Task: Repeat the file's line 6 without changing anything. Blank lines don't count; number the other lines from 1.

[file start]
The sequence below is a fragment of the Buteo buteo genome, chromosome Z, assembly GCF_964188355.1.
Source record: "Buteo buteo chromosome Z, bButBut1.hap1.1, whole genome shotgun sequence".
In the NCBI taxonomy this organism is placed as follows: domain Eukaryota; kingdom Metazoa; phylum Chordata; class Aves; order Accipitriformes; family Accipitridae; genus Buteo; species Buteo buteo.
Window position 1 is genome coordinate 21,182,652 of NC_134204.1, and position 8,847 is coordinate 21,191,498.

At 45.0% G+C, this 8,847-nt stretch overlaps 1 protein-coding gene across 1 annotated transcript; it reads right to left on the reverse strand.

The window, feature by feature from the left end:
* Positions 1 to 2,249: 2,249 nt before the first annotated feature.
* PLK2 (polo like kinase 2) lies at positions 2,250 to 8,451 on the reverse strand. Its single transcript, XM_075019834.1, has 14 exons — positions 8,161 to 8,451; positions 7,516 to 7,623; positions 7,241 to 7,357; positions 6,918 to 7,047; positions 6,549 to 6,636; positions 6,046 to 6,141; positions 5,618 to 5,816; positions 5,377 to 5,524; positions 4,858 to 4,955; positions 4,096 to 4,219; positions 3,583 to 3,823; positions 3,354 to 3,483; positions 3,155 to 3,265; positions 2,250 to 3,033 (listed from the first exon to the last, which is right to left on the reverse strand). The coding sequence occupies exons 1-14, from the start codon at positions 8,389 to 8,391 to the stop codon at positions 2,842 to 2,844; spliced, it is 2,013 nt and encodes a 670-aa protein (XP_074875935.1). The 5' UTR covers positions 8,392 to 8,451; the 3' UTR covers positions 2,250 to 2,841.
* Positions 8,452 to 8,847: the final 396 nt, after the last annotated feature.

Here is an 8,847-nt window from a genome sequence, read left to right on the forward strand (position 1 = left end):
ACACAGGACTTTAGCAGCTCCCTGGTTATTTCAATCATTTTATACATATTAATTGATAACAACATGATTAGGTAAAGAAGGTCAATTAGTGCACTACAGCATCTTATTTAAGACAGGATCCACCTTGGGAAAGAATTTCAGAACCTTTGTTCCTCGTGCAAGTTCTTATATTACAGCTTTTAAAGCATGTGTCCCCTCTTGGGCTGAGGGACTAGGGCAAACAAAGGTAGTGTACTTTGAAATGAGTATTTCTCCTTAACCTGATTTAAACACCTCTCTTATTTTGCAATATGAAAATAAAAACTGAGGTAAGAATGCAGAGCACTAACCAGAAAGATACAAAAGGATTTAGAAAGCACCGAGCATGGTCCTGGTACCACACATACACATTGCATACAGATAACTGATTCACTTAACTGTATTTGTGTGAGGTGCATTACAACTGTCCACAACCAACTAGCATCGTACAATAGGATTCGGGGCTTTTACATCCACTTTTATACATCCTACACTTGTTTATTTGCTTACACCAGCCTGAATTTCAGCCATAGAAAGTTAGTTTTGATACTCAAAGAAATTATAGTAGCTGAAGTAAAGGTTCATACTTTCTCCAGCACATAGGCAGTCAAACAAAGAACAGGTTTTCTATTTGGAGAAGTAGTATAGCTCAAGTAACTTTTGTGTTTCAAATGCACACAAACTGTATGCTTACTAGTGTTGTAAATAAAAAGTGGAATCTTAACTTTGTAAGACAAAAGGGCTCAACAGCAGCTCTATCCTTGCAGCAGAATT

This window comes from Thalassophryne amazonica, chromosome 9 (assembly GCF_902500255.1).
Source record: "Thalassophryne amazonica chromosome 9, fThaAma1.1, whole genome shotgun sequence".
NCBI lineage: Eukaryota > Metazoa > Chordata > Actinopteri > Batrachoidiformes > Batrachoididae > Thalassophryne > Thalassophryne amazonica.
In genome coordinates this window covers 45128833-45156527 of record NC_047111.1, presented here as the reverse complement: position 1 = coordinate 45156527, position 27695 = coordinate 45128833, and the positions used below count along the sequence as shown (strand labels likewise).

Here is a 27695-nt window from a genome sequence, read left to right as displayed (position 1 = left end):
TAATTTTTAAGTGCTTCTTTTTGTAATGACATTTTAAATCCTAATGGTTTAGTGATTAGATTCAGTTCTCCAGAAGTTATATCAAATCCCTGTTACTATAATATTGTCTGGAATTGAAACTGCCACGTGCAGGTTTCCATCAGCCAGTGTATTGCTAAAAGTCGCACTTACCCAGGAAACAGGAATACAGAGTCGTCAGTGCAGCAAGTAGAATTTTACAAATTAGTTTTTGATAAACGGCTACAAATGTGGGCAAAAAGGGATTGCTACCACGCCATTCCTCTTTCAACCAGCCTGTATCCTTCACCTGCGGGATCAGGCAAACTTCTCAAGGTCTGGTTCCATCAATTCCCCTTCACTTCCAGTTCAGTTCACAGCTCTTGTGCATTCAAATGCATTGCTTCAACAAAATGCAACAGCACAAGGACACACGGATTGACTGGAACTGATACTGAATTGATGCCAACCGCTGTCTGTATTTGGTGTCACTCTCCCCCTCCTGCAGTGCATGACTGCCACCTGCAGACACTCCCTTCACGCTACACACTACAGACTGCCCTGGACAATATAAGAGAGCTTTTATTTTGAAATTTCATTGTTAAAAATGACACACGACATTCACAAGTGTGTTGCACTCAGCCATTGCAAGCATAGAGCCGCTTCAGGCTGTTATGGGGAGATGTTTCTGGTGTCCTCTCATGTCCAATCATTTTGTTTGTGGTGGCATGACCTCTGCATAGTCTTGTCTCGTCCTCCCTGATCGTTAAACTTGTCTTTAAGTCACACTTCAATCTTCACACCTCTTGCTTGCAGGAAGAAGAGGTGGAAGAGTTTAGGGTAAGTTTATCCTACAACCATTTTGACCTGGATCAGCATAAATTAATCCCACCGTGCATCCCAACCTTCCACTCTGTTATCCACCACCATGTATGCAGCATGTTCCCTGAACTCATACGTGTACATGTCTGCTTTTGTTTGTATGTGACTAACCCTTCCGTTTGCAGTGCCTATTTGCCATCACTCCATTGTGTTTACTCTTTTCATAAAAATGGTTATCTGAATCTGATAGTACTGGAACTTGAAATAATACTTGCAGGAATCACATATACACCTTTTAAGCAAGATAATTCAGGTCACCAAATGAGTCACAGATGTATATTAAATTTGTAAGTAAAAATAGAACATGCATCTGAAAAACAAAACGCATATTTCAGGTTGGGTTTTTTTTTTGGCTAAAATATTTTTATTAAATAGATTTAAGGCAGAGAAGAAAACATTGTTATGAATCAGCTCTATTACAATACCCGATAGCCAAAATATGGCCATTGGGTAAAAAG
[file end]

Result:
The window, feature by feature from the left end: